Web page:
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African Forest Elephants Going Extinct, Experts Say

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Mar 05, 2013 02:41 AM EST
elephant ivory poaching
Thursday the United Nations Security Council renewed a host of sanctions against the Democratic Republic of Congo (DRC), drawing praise from conservation groups such as the World Wildlife Fund who contend that armed groups and the flow of illegal weapons in the DRC are enabling wildlife crime. (Photo : © Naftali Honig, PALF - Project for the Application of Law for Fauna/ Wildlife Conservation Society )

According to a new study, elephants in Africa are slowly going extinct. Researchers estimate that in Central Africa, there has been a 62 percent decline in the number of African forest elephants over the past 10 years.

"The analysis confirms what conservationists have feared: the rapid trend towards extinction - potentially within the next decade - of the forest elephant," said Dr. Samantha Strindberg of the Wildlife Conservation Society (WCS), one of the lead authors of the study.

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The study included more than 60 scientists who worked on the research between 2002 and 2011. Scientists along with national conservation staff collected data on the elephants from five countries which included Cameroon, Central African Republic, the Democratic Republic of Congo, Gabon and the Republic of Congo.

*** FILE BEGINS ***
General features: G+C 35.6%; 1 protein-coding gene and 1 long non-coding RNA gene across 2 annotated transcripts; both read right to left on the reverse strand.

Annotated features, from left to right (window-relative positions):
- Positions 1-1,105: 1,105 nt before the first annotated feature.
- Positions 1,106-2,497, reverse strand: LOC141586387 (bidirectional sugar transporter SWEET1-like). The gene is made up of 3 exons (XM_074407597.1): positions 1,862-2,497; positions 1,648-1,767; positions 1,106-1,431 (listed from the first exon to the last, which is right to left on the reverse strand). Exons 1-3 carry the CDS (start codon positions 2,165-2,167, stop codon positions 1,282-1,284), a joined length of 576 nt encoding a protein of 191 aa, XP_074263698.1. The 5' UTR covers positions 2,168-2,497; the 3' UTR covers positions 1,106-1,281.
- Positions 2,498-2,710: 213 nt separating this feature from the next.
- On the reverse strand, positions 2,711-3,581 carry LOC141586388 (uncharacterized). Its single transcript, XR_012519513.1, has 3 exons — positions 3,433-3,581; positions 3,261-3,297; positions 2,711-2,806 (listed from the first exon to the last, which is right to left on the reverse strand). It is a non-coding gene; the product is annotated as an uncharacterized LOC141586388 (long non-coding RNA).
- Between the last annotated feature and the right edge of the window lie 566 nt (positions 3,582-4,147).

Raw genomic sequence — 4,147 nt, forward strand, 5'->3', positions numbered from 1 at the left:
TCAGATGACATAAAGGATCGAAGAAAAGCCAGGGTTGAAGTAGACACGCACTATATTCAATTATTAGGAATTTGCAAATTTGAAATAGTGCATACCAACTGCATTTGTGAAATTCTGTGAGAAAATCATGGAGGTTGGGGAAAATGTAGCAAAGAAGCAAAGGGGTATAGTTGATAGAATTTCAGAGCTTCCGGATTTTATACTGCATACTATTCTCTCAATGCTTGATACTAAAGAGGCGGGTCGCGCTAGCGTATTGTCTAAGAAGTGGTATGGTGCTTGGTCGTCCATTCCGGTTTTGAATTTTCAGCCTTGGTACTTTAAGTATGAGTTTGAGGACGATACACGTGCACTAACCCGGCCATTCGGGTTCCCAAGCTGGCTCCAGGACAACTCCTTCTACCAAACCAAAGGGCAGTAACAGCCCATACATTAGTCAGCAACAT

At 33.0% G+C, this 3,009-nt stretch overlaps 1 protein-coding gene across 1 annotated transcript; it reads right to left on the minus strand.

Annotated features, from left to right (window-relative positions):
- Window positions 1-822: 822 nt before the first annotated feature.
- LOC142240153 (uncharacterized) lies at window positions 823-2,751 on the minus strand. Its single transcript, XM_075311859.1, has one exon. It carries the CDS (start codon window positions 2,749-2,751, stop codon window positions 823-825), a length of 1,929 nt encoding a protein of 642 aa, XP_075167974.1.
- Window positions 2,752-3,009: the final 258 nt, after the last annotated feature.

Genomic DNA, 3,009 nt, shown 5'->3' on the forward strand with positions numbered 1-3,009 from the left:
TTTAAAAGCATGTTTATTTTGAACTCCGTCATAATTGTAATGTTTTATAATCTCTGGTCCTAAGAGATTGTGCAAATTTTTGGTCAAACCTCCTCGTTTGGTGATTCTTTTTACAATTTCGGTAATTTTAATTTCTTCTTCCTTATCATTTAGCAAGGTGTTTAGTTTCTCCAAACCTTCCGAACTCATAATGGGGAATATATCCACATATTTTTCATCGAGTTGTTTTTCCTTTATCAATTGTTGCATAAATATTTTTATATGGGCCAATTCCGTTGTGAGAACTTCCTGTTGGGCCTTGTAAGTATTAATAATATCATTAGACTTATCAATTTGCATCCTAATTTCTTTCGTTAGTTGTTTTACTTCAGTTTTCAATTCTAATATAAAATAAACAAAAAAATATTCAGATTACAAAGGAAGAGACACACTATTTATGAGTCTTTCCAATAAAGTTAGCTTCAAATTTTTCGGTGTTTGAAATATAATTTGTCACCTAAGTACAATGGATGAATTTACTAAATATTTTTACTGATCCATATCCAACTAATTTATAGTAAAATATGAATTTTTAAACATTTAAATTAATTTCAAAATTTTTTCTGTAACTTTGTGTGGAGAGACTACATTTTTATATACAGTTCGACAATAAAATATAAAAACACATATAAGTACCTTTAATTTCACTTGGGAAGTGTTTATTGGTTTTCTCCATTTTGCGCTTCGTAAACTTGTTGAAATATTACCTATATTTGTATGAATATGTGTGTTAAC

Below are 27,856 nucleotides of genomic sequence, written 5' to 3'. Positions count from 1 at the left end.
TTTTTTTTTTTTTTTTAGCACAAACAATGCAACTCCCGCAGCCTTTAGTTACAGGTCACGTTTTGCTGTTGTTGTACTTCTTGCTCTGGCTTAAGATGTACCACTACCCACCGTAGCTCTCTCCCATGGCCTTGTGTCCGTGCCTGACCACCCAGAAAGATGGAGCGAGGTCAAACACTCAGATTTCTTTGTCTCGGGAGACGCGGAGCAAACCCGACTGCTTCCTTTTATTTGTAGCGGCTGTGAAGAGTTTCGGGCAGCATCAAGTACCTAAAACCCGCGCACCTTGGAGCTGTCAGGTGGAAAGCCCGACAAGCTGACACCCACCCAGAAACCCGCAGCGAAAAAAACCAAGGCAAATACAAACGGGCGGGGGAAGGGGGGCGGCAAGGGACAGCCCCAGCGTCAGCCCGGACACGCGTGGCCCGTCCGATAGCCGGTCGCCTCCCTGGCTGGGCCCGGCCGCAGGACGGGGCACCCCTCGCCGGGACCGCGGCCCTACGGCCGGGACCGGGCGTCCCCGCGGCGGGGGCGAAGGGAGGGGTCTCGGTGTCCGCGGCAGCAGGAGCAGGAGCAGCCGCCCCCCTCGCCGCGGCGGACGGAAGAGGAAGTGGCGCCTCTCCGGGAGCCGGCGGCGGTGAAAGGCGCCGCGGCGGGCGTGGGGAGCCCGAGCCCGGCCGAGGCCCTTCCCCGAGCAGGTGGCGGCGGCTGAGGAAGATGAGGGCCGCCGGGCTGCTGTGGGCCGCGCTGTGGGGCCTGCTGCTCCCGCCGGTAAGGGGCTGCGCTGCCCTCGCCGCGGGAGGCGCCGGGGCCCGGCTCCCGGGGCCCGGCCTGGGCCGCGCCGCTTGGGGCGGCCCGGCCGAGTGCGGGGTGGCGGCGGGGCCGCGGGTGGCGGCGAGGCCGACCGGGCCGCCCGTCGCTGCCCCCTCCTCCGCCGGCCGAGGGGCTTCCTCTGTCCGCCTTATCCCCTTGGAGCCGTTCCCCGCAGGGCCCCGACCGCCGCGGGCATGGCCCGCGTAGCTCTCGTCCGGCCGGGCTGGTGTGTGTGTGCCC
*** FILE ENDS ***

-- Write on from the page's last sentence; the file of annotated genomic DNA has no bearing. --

The study is published in the journal PLOS ONE.

A previous study, also published in PLOS ONE, had said that elephants living in West African Savannahs are slowly being snuffed out of existence, with Central Africa showing declining elephant numbers over the past few decades. This study had shown that ivory trading and change in the land use pattern in this region was driving the decline of elephants over the past 40 years.

The African forest elephants are distinct from the African Savannah elephant as they are smaller. These elephants play an important role in maintaining the biodiversity of the region. According to a news release from Wildlife Conservation Society, a lot of effort needs to be put in for conserving the last few wild African forest elephants.

"Forest elephants need two things: they need adequate space in which to range normally, and they need protection. Unprotected roads, most often associated with exploitation for timber or other natural resources, push deeper and deeper into the wilderness, tolling the death knell for forest elephants. Large road-free areas must be maintained, and the roads that do exist must have effective wildlife protection plans if forest elephants are to survive," said Dr. Stephen Blake of the Max Planck Institute.

 

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